(REVIEW) One sure sign that the pandemic is fading may be the steady stream of books about it that have started to trickle out. It’s true that COVID-19 affected the planet like nothing else in our lifetimes. In fact, the fallout from what has transpired over the last 15 months could be felt for years, if not decades, to come.
How it affected the church, specifically Roman Catholicism, is of great importance to parishioners as well as societies around the world. That’s what a new book by journalist Philip Lawler, editor of Catholic World News, aims to explore. The book is detailed and exhaustive when it comes to the events of the last year. It also answers many of the questions Catholics, specifically those in the United States, may have now that virus is subsiding.
Were the lockdowns too draconian? Could government done things differently? How did both these affect the church and Catholicism going forward? Lawler’s book, “Why the Church Must Spread Hope, Not Fear, in a Pandemic” (published by Crisis Publications), is one of the first to closely examine how the pandemic affected the church.
Lawler’s book, whether you agree with his theory or not, is thought-provoking and not afraid to attack secular orthodoxies and narratives regarding public health and how its often adversarial relationship with religion led to the current situation the church finds itself in.
The 176-page book, a combination of reporting and research, argued that the lockdown message was “pounded by the media into our consciousness, encouraging us to live in isolation and to fear closeness with others, have produced the sort of dystopian environment that Thomas Hobbes sketched as the basis for his Leviathan: a society that sees human existence as a war of all against all, sees lives as ‘nasty, poor, brutish and short.’”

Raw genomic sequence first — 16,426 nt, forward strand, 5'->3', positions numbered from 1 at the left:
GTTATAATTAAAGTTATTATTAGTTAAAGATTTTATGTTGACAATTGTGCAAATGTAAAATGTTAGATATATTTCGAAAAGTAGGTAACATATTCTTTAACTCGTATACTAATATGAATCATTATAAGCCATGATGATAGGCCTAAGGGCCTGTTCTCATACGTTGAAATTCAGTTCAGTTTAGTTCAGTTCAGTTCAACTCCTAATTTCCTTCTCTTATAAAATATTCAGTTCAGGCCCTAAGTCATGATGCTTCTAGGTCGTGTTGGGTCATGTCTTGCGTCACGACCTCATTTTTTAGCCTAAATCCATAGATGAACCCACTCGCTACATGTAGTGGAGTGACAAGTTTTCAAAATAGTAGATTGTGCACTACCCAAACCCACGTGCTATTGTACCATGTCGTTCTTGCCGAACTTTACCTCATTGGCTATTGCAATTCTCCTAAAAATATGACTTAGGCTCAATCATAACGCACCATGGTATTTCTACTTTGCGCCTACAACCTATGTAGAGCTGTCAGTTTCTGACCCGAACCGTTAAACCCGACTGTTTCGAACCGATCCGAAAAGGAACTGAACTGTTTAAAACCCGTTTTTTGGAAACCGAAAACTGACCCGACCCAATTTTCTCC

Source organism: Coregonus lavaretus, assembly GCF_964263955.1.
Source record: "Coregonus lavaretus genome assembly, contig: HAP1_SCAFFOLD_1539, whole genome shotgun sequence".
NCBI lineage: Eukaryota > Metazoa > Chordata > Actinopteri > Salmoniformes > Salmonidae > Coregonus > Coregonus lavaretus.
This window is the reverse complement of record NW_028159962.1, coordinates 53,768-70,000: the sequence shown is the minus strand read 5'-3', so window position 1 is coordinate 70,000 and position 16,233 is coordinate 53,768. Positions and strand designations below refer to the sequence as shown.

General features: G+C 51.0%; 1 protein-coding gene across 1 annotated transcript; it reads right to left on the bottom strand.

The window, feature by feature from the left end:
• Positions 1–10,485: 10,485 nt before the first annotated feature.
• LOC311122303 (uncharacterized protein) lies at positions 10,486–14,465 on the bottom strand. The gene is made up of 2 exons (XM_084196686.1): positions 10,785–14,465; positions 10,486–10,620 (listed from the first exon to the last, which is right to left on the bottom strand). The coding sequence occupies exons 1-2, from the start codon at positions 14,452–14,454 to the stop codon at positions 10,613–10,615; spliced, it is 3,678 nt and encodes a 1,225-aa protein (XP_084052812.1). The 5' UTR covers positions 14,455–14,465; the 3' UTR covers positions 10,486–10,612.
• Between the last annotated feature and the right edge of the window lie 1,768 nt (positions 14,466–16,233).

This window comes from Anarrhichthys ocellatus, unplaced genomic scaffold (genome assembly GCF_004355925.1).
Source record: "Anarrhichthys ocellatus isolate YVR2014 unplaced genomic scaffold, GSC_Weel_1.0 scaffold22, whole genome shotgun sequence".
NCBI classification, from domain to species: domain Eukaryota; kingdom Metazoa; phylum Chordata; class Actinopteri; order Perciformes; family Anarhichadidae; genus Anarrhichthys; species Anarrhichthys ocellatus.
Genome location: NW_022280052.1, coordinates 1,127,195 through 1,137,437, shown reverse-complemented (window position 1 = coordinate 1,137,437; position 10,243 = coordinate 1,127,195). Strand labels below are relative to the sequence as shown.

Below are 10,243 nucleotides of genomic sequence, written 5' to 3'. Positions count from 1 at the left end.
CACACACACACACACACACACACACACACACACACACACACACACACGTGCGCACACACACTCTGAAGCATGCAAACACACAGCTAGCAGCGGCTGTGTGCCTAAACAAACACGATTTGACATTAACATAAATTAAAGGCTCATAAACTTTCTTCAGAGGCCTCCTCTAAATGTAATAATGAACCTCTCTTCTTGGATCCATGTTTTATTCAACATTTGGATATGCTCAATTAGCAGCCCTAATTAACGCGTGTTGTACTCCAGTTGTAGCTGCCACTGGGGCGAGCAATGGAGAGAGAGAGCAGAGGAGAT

Lawler adds that he “was wrong to add arguments about Covid to the traditional list of dangerous topics for dinner-table conversation. It might be more accurate to say that the debates about Covid and the lockdown really were disputes about politics and religion, because they reflected some fundamental differences about the purposes of public policy and the meaning of human life. Humans are social animals. We are made to live in society, to interact with our family members, our friends, our neighbors. To avoid interaction is to work against our very nature. To see other people — all other people — as threats is perverse, an insult to the emotional and spiritual hard-wiring of the human person.”
Epidemics are nothing new to humans. Plagues date back to Biblical times, and in the ensuing centuries, have long involved the church. In those cases, the church was seen as a refuge for those who suffered. During this pandemic, it was not considered essential. Lawler’s book argues that cardinals and bishops were quick to comply with church closures, forcing Mass to be transformed into a Zoom call.
Lawler writes that churches in the United States, for example, “rely so heavily” on government funding to keep their charitable agencies afloat. He even notes that the sex-abuse scandal, resulting in negative press coverage over the years, had been “so badly scarred by the fallout” that it left the church in a weakened position.